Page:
The combination of drinking, social media, and sharing has provided Rochester researchers with an innovative test case for analyzing ongoing behavior by Twitter users and then using this analysis to study patterns about drinking in different communities.
In a new paper, PhD student Nabil Hossain reports that he and his collaborators have taught computers to analyze tweets about drinking in an effort to predict where Twitter users are when they report drinking.
Hossain is a student in the computer science group led by Henry Kautz, the Robin and Tim Wentworth Director of the Goergen Institute for Data Science. He posted the paper on the arXiv.org repository after it was accepted for the International AAAI Conference on Web and Social Media to be held in Germany in May. An article in MIT Technology Review, which has helped Hossain’s work find a viral life of its own, says the work is based on “two breakthroughs.”
“The first is a way to train a machine-learning algorithm to spot tweets that relate to alcohol and those sent by people drinking alcohol at the time,” according to the article. “The second is a way to find a Twitter user’s home location with much greater accuracy than has ever been possible and therefore to determine whether they are drinking at home or not.”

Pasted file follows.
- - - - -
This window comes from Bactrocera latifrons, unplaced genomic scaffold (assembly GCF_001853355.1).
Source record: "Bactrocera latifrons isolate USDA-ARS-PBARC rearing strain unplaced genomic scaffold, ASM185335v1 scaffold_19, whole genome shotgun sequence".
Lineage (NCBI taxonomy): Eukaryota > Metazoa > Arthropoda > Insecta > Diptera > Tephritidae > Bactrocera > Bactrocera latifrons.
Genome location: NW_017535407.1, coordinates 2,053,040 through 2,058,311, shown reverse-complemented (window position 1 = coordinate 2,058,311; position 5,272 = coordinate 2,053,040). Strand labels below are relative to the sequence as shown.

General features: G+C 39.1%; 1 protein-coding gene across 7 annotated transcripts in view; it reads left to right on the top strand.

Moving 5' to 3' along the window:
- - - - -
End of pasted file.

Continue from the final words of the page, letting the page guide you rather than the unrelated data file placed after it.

For the first step, the researchers chose to use alcohol consumption to demonstrate the effectiveness of their model, which can not only distinguish between people who are discussing an activity versus those who are discussing performing the activity themselves, but can also determine whether they are performing it at-the-moment as opposed to some time in the past or the future. This model could also be applied to other behaviors, not just drinking.
Until now, predicting a social media user’s home location was done by establishing the place from which the user most frequently tweets, or the most common last location of the day from which the user posts. In the new work, the researchers applied machine-learning techniques to identify in-the-moment user behavior. That allowed them to accurately predict users’ home locations within 100 meters.
Combining these tools, they were able to discover patterns of alcohol use in urban and suburban settings. Their goal is that “such methods can help us better understand the occurrence, frequency, and settings of alcohol consumption, a health-risk behavior, and can lead to actionable information in prevention and public health.”
Source: University of Rochester